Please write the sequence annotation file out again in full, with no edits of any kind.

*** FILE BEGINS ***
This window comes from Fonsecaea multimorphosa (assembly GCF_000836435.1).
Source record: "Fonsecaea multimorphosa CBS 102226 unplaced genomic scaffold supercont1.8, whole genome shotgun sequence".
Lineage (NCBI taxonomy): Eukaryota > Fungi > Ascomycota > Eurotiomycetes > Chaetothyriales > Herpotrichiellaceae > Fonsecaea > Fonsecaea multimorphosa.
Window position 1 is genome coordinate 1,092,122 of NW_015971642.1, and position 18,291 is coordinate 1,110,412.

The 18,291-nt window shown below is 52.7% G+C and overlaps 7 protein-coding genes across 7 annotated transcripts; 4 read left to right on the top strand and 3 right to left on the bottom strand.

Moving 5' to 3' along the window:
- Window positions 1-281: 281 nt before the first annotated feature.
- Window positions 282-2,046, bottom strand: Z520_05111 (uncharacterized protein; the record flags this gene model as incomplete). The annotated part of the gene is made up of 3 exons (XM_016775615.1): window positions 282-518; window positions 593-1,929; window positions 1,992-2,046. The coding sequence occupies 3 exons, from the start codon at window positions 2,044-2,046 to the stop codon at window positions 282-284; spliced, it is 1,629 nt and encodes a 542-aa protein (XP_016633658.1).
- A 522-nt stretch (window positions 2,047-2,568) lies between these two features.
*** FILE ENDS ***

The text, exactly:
This window comes from Fonsecaea multimorphosa (assembly GCF_000836435.1).
Source record: "Fonsecaea multimorphosa CBS 102226 unplaced genomic scaffold supercont1.8, whole genome shotgun sequence".
Lineage (NCBI taxonomy): Eukaryota > Fungi > Ascomycota > Eurotiomycetes > Chaetothyriales > Herpotrichiellaceae > Fonsecaea > Fonsecaea multimorphosa.
Window position 1 is genome coordinate 1,092,122 of NW_015971642.1, and position 18,291 is coordinate 1,110,412.

The 18,291-nt window shown below is 52.7% G+C and overlaps 7 protein-coding genes across 7 annotated transcripts; 4 read left to right on the top strand and 3 right to left on the bottom strand.

Moving 5' to 3' along the window:
- Window positions 1-281: 281 nt before the first annotated feature.
- Window positions 282-2,046, bottom strand: Z520_05111 (uncharacterized protein; the record flags this gene model as incomplete). The annotated part of the gene is made up of 3 exons (XM_016775615.1): window positions 282-518; window positions 593-1,929; window positions 1,992-2,046. The coding sequence occupies 3 exons, from the start codon at window positions 2,044-2,046 to the stop codon at window positions 282-284; spliced, it is 1,629 nt and encodes a 542-aa protein (XP_016633658.1).
- A 522-nt stretch (window positions 2,047-2,568) lies between these two features.